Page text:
|Died||June 9, 1936 (aged 70)
|Penalty||25 years imprisonmemt|
|Status||Released after serving 7 years|
|Occupation||Outlaw, bank robber and underworld figure|
John Callahan (1866-June 8, 1936) was an American outlaw and bank robber during the closing days of the Old West. He eventually became the leading underworld figure in Wichita, Kansas during Prohibition, specifically becoming involved in bootlegging and narcotics. He was also considered one of the top fences in the Midwestern United States buying negotiable bonds and laundering money.
His partnership with corrupt police officials in the Wichita Police Department allowed the city to became a haven for criminals, much like St. Paul, Minnesota during the 1930s, and served as a mentor to many future outlaws of the "Public Enemy"-era such as Edward J. Adams and Pretty Boy Floyd. Floyd may have, in fact, gotten his start in the underworld by transporting bootleg liquor for Callahan before becoming a bank robber.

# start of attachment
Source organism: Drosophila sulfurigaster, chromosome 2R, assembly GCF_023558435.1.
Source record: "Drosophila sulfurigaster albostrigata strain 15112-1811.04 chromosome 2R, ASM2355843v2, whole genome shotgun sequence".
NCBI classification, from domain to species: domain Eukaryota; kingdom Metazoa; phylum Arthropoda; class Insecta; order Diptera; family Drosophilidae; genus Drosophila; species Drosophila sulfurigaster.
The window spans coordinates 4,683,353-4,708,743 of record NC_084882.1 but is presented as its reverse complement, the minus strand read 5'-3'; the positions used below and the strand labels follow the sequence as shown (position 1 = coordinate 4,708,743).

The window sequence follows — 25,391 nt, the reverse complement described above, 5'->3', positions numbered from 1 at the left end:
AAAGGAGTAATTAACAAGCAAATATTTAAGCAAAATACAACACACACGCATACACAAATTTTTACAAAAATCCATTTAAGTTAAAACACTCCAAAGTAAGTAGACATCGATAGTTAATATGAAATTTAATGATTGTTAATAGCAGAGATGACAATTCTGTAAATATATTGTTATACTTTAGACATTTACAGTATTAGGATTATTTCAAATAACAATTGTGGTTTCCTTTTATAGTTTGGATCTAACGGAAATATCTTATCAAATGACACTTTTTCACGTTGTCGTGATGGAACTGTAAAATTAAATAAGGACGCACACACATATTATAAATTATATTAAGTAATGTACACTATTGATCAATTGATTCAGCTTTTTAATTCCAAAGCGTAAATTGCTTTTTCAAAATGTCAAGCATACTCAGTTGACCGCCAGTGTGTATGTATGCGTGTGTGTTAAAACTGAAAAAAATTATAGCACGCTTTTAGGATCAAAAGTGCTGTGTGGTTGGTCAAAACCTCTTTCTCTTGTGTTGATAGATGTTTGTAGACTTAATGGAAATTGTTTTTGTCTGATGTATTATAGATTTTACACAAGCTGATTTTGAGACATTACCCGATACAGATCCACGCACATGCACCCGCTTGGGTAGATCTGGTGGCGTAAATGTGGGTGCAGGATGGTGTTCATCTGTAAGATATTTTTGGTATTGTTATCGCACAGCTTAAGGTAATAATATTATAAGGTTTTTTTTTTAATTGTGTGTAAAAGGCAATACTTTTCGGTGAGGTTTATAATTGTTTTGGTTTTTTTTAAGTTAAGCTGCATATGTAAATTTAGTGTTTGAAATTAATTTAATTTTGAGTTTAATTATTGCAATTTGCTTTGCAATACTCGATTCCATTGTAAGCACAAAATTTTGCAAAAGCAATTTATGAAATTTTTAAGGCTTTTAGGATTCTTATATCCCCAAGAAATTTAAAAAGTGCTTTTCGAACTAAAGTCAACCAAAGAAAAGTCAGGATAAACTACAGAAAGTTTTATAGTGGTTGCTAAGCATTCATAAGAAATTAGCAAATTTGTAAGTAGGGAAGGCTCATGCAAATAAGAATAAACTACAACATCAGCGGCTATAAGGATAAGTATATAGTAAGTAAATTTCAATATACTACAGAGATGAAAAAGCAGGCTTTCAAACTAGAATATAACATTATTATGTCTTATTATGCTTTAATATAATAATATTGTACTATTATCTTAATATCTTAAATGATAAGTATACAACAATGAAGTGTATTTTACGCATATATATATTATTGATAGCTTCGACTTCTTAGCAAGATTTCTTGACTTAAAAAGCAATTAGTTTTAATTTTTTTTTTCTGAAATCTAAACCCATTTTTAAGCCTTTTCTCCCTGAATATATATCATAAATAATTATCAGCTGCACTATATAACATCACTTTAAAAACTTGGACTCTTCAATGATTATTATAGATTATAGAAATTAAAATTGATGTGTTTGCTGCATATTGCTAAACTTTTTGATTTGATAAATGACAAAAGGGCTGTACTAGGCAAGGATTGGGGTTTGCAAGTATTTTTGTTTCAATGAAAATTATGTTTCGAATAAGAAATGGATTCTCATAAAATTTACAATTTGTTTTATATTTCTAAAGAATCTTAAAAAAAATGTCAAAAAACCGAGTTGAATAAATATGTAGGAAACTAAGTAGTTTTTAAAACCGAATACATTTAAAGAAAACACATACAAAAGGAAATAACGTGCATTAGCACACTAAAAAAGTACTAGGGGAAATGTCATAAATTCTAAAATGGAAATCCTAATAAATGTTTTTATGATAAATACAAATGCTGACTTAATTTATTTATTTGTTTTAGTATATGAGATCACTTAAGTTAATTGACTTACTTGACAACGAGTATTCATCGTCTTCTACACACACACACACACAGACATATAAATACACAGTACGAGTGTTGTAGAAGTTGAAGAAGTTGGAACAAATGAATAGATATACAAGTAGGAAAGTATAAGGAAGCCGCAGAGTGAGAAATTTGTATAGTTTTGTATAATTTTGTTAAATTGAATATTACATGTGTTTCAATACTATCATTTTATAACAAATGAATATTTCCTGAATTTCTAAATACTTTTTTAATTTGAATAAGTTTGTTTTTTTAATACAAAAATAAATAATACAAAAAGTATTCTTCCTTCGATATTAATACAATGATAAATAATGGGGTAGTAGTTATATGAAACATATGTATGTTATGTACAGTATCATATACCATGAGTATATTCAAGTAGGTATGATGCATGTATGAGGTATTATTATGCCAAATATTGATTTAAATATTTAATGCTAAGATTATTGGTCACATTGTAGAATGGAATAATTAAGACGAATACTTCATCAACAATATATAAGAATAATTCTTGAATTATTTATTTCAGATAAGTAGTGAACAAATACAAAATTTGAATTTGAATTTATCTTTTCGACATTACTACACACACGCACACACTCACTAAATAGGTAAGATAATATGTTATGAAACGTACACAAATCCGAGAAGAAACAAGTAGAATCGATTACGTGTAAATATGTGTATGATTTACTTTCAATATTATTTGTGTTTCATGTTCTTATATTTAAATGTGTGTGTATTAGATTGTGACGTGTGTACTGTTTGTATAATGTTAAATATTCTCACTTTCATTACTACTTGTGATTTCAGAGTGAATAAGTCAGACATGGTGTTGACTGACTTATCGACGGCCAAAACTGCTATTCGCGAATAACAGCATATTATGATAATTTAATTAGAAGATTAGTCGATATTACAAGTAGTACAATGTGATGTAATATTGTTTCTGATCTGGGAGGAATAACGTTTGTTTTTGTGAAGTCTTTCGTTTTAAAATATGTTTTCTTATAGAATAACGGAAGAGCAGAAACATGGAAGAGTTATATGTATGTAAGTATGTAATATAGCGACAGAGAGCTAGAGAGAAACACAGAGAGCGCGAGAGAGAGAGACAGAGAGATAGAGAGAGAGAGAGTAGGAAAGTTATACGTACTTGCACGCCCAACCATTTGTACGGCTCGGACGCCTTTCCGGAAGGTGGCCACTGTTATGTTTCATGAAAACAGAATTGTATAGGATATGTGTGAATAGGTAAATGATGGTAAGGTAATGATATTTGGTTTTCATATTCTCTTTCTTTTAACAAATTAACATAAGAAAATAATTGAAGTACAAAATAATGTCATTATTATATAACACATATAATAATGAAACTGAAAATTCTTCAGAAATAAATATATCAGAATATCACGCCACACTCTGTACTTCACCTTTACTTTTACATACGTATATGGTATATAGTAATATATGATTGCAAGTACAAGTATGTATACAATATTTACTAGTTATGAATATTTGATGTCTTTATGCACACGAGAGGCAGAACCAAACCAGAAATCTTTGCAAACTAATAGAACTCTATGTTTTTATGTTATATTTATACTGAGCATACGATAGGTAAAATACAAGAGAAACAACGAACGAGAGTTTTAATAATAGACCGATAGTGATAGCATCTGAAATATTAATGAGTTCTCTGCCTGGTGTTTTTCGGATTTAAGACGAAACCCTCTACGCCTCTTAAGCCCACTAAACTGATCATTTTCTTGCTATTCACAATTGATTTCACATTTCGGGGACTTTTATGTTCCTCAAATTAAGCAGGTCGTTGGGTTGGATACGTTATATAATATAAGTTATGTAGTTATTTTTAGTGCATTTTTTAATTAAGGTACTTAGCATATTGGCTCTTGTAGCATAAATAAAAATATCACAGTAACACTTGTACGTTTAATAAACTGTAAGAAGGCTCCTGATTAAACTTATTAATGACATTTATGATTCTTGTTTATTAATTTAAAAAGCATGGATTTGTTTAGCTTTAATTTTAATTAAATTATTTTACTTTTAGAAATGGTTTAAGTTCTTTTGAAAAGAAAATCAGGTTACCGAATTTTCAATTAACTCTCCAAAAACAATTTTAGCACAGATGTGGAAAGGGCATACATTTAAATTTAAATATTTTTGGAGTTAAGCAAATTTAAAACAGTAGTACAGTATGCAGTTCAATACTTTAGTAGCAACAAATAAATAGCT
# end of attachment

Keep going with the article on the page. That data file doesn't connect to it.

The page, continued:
Callahan was eventually convicted of drug smuggling and was sentenced to 25 years imprisonment. He would only serve seven years before his release and retired to Wichita where he died in his sleep on June 8, 1936, at age 70.